Tuesday, July 3, 2012

The Most Common OAuth2 Vulnerability

HN discussion
If website uses OAuth multi-logins there is an easy way to log into somebody's account, protection is almost never implemented and people don't take into account that OAuth is also used for authentication.

OAuth2 is an authorization framework. Apparently it's very popular now. Disregards its popularity a lot of people don't understand it deeply enough to write proper and secure implementation.

OAuth1.a and OAuth2 are incompatible, some services use former(twitter, wtf, come on!), some latter, some of them have insufficient and poor documentation(in terms of security) etc. It took me a few hours to read OAuth2 draft thoroughly and I found a few interesting vectors. One of them I am exposing in this post.

It's really dangerous but very common vulnerability for multi-login OAuth websites. 
A little bit of theory:
  • response_type = code is server-side auth flow, should be used when possible, more secure than response_type = token. Provider returns 'code' with User's user-agent and Client sends along with client's credentials the code to obtain 'access_token'. Callback when user is redirected looks like site.com/oauth/callback?code=AQCOtAVov1Cu316rpqPfs-8nDb-jJEiF7aex9n05e2dq3oiXlDwubVoC8VEGNq10rSkyyFb3wKbtZh6xpgG59FsAMMSjIAr613Ly1usZ47jPqADzbDyVuotFaRiQux3g6Ut84nmAf9j-KEvsX0bEPH_aCekLNJ1QAnjpls0SL9ZSK-yw1wPQWQsBhbfMPNJ_LqI
  • I remind you, OAuth is all about authorization, not authentication. What's the difference, you might ask. OAuth just gives to Client access to User's resources on Provider.
    But very often Client authenticates you by 'profile_info' resource, thus we can call it authentication framework either.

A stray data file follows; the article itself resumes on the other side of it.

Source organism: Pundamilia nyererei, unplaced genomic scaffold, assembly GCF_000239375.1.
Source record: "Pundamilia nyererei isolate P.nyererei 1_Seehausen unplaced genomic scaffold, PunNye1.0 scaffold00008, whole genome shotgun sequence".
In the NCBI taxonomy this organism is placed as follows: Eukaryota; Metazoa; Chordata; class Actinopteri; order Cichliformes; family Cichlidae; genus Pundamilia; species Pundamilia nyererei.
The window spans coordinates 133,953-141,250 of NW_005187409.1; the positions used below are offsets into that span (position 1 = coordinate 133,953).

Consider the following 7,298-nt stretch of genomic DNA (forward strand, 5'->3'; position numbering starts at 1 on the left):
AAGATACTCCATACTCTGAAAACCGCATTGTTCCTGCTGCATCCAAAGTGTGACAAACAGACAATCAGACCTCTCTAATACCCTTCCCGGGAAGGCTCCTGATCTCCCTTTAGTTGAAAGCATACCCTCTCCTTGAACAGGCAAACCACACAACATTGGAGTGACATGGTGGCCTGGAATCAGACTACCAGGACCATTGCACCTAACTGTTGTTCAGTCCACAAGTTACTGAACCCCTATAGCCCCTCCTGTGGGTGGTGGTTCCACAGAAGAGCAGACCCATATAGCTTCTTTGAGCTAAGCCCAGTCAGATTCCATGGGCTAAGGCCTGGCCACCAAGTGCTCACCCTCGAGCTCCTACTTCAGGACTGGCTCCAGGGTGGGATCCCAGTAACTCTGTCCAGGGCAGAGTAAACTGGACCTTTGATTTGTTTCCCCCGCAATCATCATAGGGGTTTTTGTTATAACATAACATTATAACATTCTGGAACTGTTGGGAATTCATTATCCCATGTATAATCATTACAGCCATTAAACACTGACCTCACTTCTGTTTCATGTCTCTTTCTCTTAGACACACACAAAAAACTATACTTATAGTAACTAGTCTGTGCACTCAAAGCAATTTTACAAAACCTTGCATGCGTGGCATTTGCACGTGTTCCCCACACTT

Condition for the hacklogin with OAuth Provider + ability to add OAuth Provider logins in settings

Hacking, Step-by-step:
  • Choose Client which suits hack's "condition" - some site.com(we will use Pinterest as showcase) Start authentication process - click "Add OAuth Provider login". You need to get callback from Provider but should not visit it. It's quite difficult - all modern browsers redirect you automatically. I recommend bundle Firefox + NoRedirect extension.
  • Do not visit the last URL(http://pinterest.com/connect/facebook/?code=AQCOtAVov1Cu316rpqPfs-8nDb-jJEiF7aex9n05e2dq3oiXlDwubVoC8VEGNq10rSkyyFb3wKbtZh6xpgG59FsAMMSjIAr613Ly1usZ47jPqADzbDyVuotFaRiQux3g6Ut84nmAf9j-KEvsX0bEPH_aCekLNJ1QAnjpls0SL9ZSK-yw1wPQWQsBhbfMPNJ_LqI#_=_), just save and put it into <img src="URL"> or <iframe> or anything else you prefer to send requests.

  • Now all you need is to make the User(some certain target or random site.com user) to send HTTP request on your callback URL. You can force him to visit example.com/somepage.html which contains <iframe src=URL>, post <img> on his wall, send him an email/tweet, whatever. User must be logged in site.com when he sends the request.
    Well done, your oauth account is attached to User's account on site.com.
  • Voila, press Log In with that OAuth Provider - you are logged in directly to User's account on site.com.

    Enjoy: read private messages, post comments, change payment details, have lulz, whatever. In fact account is yours now.

    After you had enough fun you can just Disconnect that OAuth Provider and log out. Nobody will have an idea what has happened, you left no fingerprints!
How to detect, is certain OAuth implementation vulnerable?
If site doesn't send 'state' param and redirect_uri param is static and doesn't contain any random hashes - it's vulnerable.
I know at least 10+ popular vulnerable sites: e.g. pinterest, digg, soundcloud, snip.it, bit.ly, stumbleupon etc. If you know more sites - please drop me a line at homakov@gmail.com
Also all Rails + Omniauth are vulnerable. Have fun(about 23,300 results)


You are supposed to send special optional param 'state' - any random hash you get back by Provider in User's callback: ?code=123&state=HASH. Before adding OAuth account you MUST verify session[state] is equal params[state].